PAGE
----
Beta-Blockers in Prevention of Development of Varices and Variceal Bleeding in Cirrhosis: Current Management, Controversies, and Future Directions - European Medical Journal

Beta-Blockers in Prevention of Development of Varices and Variceal Bleeding in Cirrhosis: Current Management, Controversies, and Future Directions

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*Dhiraj Tripathi

The author has declared no conflicts of interest

EMJ Hepatol. ;5[1]:72-74. DOI/10.33590/emjhepatol/10312431.

Each article is made available under the terms of the Creative Commons Attribution-Non Commercial 4.0 License.

One of the major complications of cirrhosis is the development of portal hypertension and variceal bleeding. Varices develop at a rate of 5% per year with a 10-year cumulative incidence of 44%.1 Variceal bleeding accounts for 10% of all admissions with gastrointestinal bleeding; it has an inpatient mortality of 15% and a 1-year mortality of ≥40%.2 Therefore, reducing the risk of the development of varices (pre-primary prophylaxis) and the first variceal bleed (primary prevention) are important clinical goals.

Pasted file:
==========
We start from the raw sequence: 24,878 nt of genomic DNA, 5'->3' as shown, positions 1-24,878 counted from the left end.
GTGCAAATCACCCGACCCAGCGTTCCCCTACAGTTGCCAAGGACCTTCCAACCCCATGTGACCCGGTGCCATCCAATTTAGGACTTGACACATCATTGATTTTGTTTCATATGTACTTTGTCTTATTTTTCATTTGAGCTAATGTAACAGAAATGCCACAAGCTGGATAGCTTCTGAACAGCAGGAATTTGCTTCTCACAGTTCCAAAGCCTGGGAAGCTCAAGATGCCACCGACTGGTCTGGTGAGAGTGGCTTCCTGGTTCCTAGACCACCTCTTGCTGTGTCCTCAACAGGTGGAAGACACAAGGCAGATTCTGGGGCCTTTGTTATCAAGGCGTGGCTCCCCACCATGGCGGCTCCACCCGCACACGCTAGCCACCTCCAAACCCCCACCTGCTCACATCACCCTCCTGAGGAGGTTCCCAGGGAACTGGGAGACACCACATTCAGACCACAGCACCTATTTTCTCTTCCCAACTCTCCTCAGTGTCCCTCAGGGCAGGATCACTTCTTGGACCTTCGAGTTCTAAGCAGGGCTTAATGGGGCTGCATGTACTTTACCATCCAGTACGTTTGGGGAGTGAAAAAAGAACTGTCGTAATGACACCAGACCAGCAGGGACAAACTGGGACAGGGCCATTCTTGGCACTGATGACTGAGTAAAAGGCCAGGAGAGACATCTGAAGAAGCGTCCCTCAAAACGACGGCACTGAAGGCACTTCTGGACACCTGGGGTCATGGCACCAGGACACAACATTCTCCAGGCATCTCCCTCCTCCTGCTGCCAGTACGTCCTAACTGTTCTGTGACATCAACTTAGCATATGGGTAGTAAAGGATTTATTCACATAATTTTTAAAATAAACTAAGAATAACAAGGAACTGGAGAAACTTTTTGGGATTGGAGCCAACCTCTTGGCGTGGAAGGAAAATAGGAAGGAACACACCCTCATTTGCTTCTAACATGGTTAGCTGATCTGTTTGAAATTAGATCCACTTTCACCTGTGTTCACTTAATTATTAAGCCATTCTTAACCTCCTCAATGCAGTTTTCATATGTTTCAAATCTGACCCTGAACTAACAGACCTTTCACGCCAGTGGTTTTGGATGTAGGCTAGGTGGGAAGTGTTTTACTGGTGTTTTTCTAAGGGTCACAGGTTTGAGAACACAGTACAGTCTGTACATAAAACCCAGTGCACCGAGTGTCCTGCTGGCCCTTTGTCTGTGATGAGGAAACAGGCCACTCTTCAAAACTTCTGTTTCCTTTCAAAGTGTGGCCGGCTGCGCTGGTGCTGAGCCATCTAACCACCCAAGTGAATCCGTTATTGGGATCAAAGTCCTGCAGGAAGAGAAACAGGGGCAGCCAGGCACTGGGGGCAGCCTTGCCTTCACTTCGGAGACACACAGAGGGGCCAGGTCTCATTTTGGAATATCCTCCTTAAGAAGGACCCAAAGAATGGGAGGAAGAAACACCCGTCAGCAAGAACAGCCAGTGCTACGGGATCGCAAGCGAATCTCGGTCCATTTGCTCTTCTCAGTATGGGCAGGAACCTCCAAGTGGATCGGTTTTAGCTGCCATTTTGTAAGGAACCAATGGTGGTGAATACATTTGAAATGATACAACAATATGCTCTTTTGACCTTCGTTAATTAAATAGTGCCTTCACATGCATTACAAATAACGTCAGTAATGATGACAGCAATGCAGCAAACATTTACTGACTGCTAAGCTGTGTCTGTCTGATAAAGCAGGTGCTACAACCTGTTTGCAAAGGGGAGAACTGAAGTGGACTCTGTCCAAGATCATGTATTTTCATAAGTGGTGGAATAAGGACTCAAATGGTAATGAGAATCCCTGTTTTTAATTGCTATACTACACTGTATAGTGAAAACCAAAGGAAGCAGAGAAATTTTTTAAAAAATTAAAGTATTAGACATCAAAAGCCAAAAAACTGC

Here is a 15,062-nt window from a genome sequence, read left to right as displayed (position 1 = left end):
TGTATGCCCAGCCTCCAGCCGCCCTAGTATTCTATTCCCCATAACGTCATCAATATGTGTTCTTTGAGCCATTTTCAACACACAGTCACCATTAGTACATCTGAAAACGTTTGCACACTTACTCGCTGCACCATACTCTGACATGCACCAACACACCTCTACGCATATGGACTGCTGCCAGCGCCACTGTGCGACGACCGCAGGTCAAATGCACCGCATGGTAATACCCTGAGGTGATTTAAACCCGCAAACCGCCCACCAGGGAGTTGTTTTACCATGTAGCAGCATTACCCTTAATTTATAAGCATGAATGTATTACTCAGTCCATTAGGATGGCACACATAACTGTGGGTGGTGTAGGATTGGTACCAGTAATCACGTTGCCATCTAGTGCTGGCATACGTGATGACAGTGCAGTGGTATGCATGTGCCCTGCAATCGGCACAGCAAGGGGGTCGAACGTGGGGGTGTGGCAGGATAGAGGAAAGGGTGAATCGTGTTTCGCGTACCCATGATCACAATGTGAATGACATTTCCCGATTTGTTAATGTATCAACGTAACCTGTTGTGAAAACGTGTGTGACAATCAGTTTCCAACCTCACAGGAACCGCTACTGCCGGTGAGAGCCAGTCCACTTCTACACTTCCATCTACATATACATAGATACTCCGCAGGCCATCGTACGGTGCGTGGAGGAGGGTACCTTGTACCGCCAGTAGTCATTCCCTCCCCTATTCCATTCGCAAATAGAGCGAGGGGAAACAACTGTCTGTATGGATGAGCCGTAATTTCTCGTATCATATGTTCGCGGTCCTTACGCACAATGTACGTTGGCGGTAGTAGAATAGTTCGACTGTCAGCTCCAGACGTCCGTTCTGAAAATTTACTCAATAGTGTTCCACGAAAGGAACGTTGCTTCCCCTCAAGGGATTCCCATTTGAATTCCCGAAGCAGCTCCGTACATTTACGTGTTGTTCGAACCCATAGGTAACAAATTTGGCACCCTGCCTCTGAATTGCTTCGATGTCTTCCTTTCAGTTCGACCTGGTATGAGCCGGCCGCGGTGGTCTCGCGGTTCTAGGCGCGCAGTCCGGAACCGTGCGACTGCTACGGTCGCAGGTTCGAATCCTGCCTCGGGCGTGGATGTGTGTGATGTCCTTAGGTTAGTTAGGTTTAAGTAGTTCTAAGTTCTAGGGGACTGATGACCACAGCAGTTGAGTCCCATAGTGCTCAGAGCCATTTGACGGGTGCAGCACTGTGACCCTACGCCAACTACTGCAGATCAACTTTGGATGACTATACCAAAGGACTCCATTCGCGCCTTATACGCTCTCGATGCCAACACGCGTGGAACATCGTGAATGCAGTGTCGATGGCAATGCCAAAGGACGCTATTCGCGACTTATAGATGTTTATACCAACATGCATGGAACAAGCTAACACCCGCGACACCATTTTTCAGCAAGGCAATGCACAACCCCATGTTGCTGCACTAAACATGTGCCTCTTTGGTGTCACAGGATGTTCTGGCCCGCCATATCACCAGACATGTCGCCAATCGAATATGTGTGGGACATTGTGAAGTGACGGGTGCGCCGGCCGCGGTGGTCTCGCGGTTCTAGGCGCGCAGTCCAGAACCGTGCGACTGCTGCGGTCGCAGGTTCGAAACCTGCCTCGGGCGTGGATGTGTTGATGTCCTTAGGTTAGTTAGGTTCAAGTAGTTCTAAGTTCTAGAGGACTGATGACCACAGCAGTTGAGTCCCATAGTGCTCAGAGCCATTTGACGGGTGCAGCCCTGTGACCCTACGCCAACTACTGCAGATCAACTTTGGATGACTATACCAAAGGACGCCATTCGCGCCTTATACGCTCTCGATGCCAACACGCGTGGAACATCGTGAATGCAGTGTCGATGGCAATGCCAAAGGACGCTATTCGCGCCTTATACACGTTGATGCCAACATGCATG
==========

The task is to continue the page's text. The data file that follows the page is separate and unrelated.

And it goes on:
Non-selective beta-blockers (NSBBs) have been used to reduce portal pressure and variceal bleeding for >35 years. There are several key mechanisms in the pathophysiology of portal hypertension in cirrhosis, namely increased intrahepatic resistance, splanchnic vasodilation, and augmented blood flow, that result in the hyperdynamic circulation.3 NSBBs act to reduce portal hypertension through β1 blockade, lowering cardiac output, and β2 blockade, which results in splanchnic vasoconstriction through unopposed alpha-1 action.4 Thus, there is a reduction in splanchnic inflow and portal pressure. NSBBs used in clinical practice are propranolol, nadolol, and carvedilol. Carvedilol has additional actions as a vasodilator due to alpha-1 receptor blockade, which reduces portocollateral resistance, and by acting on hepatic stellate cells, leading to a reduction in intrahepatic resistance.5 Haemodynamic studies demonstrate a greater reduction in portal pressure than with the utilisation of propranolol, and carvedilol can be effective even in patients not responding to propranolol.6,7